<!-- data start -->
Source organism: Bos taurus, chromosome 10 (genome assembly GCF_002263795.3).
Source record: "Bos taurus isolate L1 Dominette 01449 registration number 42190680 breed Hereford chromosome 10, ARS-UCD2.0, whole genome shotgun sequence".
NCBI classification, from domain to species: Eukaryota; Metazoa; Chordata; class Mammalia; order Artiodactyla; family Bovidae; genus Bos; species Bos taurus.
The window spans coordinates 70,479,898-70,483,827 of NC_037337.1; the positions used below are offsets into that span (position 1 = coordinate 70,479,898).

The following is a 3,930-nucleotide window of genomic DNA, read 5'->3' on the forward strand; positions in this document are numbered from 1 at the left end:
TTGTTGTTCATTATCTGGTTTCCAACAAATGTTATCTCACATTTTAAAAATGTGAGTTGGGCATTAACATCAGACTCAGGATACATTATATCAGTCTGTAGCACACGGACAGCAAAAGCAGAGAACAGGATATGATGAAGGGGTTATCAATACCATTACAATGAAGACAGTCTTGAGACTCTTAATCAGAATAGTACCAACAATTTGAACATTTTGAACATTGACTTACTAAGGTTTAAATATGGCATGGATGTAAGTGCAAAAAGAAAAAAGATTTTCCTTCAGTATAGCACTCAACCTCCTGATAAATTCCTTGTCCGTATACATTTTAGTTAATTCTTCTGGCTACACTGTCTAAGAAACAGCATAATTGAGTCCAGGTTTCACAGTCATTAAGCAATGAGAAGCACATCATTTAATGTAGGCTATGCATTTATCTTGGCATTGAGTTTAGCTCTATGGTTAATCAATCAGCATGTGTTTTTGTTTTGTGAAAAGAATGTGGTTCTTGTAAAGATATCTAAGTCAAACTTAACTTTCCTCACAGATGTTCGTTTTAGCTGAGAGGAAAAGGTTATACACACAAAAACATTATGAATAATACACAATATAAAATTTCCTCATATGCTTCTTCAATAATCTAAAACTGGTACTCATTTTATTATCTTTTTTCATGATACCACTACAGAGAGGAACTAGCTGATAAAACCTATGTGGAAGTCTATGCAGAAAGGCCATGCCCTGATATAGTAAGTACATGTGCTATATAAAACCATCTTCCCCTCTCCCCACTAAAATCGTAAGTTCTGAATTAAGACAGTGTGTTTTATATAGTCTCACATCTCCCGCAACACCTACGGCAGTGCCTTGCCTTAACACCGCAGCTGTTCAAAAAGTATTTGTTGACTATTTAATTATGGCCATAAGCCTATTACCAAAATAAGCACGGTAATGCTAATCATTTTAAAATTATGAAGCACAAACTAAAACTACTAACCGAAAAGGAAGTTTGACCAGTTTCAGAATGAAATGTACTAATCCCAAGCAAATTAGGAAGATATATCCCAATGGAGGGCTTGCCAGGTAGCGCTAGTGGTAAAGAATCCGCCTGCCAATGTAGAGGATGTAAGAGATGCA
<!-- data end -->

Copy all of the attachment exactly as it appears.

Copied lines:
Source organism: Bos taurus, chromosome 10 (genome assembly GCF_002263795.3).
Source record: "Bos taurus isolate L1 Dominette 01449 registration number 42190680 breed Hereford chromosome 10, ARS-UCD2.0, whole genome shotgun sequence".
NCBI classification, from domain to species: Eukaryota; Metazoa; Chordata; class Mammalia; order Artiodactyla; family Bovidae; genus Bos; species Bos taurus.
The window spans coordinates 70,479,898-70,483,827 of NC_037337.1; the positions used below are offsets into that span (position 1 = coordinate 70,479,898).

The following is a 3,930-nucleotide window of genomic DNA, read 5'->3' on the forward strand; positions in this document are numbered from 1 at the left end:
TTGTTGTTCATTATCTGGTTTCCAACAAATGTTATCTCACATTTTAAAAATGTGAGTTGGGCATTAACATCAGACTCAGGATACATTATATCAGTCTGTAGCACACGGACAGCAAAAGCAGAGAACAGGATATGATGAAGGGGTTATCAATACCATTACAATGAAGACAGTCTTGAGACTCTTAATCAGAATAGTACCAACAATTTGAACATTTTGAACATTGACTTACTAAGGTTTAAATATGGCATGGATGTAAGTGCAAAAAGAAAAAAGATTTTCCTTCAGTATAGCACTCAACCTCCTGATAAATTCCTTGTCCGTATACATTTTAGTTAATTCTTCTGGCTACACTGTCTAAGAAACAGCATAATTGAGTCCAGGTTTCACAGTCATTAAGCAATGAGAAGCACATCATTTAATGTAGGCTATGCATTTATCTTGGCATTGAGTTTAGCTCTATGGTTAATCAATCAGCATGTGTTTTTGTTTTGTGAAAAGAATGTGGTTCTTGTAAAGATATCTAAGTCAAACTTAACTTTCCTCACAGATGTTCGTTTTAGCTGAGAGGAAAAGGTTATACACACAAAAACATTATGAATAATACACAATATAAAATTTCCTCATATGCTTCTTCAATAATCTAAAACTGGTACTCATTTTATTATCTTTTTTCATGATACCACTACAGAGAGGAACTAGCTGATAAAACCTATGTGGAAGTCTATGCAGAAAGGCCATGCCCTGATATAGTAAGTACATGTGCTATATAAAACCATCTTCCCCTCTCCCCACTAAAATCGTAAGTTCTGAATTAAGACAGTGTGTTTTATATAGTCTCACATCTCCCGCAACACCTACGGCAGTGCCTTGCCTTAACACCGCAGCTGTTCAAAAAGTATTTGTTGACTATTTAATTATGGCCATAAGCCTATTACCAAAATAAGCACGGTAATGCTAATCATTTTAAAATTATGAAGCACAAACTAAAACTACTAACCGAAAAGGAAGTTTGACCAGTTTCAGAATGAAATGTACTAATCCCAAGCAAATTAGGAAGATATATCCCAATGGAGGGCTTGCCAGGTAGCGCTAGTGGTAAAGAATCCGCCTGCCAATGTAGAGGATGTAAGAGATGCA